October 17th, 2012.
Topic in question:
Google Adwords’ image search ads
Are these new?
Well yes and no. No technically, since they were originally launched at a Google Search event back in 2010, but to you – yes if you have never used them before, obviously.
What are they?
In short, they are ads that include images similar to the ones you see on the search network as part of a PPC campaign.
Where do you use them?
These can be used as part of your online advertising campaign in Google’s display network. Specifically, they will appear at the top of Google’s image search above the lines of images returned. Here is an example:
Why would you use them?
For many reasons. There is a huge untapped opportunity to be found via the images you have on your website than just through regular SEO. For instance, through the ALT-tags used in your images. These can lead people to the content on your website.
Also, often people are genuinely just looking for an image rather than actual text content – for instance when looking for new shoes, or any product they are interested in. This is a great chance to draw in prospective customers.
Hold on, don’t we already have image ads on the display network?
We sure do!
So, how are these different?
They’re completely different. Image ads are ads featured in Google’s display network. This network is different from Google’s search network. Instead, it is a large collection of websites that are in a partnership with Google that work to display graphical ads that have been built with the display ad builder.
Those ads look like this:
Will these cost me more than usual search ads?
No, you can bid on relevant keywords as you usually would. So this will only cost you as much as you choose to bid.
Any tips for effectiveness?
Google advises you create a separate campaign for these kinds of ads. This way you can gauge quality scores much more accurately and hone the campaign in a way that works best.
Things to keep in mind?
Although a useful way to advertise, it is worth noting that there are no guarantees this will be a huge success in terms of conversions, and as with text ads, it is a process of constant tweaking until you find what works.
Some users have suggested that this is something that best works with tangible products (on e-commerce sites) where someone will search to get an idea of a product they will eventually wear, use or feel (i.e furniture, clothing or decoration).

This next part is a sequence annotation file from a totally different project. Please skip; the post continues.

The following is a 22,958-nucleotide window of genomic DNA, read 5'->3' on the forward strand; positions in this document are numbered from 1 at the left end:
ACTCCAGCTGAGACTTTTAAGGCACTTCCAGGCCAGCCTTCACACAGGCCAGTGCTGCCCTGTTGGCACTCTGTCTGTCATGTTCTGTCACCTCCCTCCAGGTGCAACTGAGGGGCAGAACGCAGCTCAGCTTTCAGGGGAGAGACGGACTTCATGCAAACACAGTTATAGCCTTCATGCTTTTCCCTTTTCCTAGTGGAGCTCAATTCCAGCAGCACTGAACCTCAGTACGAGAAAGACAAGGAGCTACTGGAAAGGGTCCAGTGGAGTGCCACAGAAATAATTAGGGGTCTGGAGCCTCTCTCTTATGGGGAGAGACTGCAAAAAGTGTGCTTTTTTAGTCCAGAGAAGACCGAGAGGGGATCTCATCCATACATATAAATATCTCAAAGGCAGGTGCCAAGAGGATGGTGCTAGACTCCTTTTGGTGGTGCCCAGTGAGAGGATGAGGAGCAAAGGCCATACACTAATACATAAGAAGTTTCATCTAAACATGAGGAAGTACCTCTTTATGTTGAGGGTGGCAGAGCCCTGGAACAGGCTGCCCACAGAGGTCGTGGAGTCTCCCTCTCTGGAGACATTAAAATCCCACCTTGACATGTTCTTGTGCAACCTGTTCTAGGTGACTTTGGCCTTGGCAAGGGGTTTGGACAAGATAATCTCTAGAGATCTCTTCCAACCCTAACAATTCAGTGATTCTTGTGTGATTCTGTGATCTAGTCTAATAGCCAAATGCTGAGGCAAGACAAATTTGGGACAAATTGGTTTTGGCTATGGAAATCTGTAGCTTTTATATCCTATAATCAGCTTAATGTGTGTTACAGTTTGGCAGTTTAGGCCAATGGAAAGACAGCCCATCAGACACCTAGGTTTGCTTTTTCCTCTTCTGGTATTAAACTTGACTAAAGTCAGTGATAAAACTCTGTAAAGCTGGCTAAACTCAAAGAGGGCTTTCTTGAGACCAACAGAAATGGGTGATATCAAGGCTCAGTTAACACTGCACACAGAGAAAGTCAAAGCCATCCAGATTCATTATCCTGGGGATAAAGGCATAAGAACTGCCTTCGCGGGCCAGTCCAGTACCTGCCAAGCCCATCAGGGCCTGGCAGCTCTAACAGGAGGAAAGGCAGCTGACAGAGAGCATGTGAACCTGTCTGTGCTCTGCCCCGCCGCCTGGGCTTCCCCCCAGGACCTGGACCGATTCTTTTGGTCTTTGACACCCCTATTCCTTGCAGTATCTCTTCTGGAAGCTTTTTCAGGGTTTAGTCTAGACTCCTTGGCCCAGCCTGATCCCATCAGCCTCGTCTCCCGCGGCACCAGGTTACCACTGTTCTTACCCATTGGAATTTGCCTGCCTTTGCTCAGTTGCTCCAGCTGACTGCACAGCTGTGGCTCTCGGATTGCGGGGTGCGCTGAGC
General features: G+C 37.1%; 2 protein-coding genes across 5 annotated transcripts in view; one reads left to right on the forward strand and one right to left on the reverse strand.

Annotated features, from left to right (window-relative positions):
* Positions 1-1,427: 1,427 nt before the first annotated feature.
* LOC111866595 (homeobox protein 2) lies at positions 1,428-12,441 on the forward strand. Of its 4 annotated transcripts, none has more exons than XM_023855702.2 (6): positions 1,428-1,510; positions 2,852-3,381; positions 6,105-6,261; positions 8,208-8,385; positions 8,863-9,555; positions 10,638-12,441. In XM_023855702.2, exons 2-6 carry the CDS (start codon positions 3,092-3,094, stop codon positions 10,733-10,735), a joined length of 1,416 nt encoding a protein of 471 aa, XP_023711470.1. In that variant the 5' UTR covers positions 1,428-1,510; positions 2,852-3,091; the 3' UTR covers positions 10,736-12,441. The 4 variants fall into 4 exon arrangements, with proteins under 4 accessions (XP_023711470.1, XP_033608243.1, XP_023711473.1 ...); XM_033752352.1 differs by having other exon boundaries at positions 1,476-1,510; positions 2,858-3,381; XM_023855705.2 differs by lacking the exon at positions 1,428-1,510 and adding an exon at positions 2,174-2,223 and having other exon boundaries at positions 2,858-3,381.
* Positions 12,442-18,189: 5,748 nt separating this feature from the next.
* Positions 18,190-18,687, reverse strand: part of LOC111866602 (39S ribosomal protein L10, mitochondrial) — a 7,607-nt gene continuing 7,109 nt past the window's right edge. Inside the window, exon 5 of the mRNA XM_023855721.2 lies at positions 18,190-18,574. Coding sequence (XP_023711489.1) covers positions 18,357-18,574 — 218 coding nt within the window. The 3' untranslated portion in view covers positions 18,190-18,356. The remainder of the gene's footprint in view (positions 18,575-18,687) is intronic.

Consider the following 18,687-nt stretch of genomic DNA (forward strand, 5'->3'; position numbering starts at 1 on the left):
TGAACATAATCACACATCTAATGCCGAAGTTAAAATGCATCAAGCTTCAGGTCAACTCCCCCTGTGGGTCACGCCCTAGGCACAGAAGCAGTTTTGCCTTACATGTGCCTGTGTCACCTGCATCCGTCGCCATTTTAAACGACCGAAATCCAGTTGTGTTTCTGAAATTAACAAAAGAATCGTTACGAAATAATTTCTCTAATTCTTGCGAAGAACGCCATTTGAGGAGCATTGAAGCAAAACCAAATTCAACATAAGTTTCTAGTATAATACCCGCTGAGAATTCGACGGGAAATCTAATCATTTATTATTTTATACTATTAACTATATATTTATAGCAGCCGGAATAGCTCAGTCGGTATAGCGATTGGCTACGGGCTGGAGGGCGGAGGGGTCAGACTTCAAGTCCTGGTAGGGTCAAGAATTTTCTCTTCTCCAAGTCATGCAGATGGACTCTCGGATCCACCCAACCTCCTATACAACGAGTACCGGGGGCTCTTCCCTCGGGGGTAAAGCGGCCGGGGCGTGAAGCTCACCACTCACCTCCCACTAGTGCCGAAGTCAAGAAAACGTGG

If your product doesn’t fall into this band, then the outlook for image ads search might be branding; a way to advertising the visual aspects of your services. Low Cost Holidays [link redacted] does a good job of this. Here, I searched the term winter holidays:
Okay where do I start?
You can explore this feature in Adwords by selecting a campaign on the left and then selecting ads from the top panel. From there, select new ad and then Specialised – Search from the drop down menu:
Follow the instructions from there. – Good luck! ;-)
Search engine optimisation and digital marketing for small business isn’t easy. For big-brands people love linking to them without them having to ask, even without them deserving it in many cases.
Small business don’t have that luxury, that’s not to say that the smaller guys can’t compete, they just have to work harder and smarter to get their share of attention online.
Some of my favourite small business SEO tips are below, some are mine, others are from people who volunteered their own ideas on Twitter.
- Optimise for local search. Figure out who are the authoritative citations within your city – ie touchnottingham.com via @APSG
- Concentrate on local search and longer search terms as these give more of a chance with a smaller budget. Google Maps add is a must in your town! via @StuartFlatt
- Be active online. Forge relationships with blog owners, find journalists on Twitter. These contacts will be invaluable when it comes to getting coverage.
- Write content that’s relevant to your business and your customers & keep it up to date. via @picseli
- Get your analytics package in place as early as possible. The more data you have the more you’ll be able to analyse your marketing decisions.
- Utilise your current relationships – reciprocal linking is not perfect, but still has a good effect on local search (imo) via @CMaddison
- Brand yourself as an expert. Write informative articles about your industry. Post them on your site, ask to have your work published on others.
- Try to focus on conversions rather than rankings. Too many small business owners are obsessed with being first, rather than focusing on profits. via @CMaddison
- At the very least ensure your page titles are unique and relevant to the content on them.
- Don’t scrimp on your website, a less than satisfactory site may save cash in the short term, but it’ll cost you in conversions.
- Build your list – capture customer data, segment it, test it and contact them regularly (not too regularly) with useful information, articles, links and offers.
- Consider using Adwords for initial data collection / keyword selection – find your best converting/most profitable keywords for under £100 via @CMaddison
- Build trust – make sure you’re easily contactable, make sure your site has a prominent address and telephone number on each page, explain why your buying process is secure.
- Find out who your competition is, then find out who links to them using Open Site Explorer – get those sites to link to you.
- Setup Google alerts for your business name. Make sure you monitor these, it’s a great opportunity to ask for links when people forget, or to network with people who are already talking about you.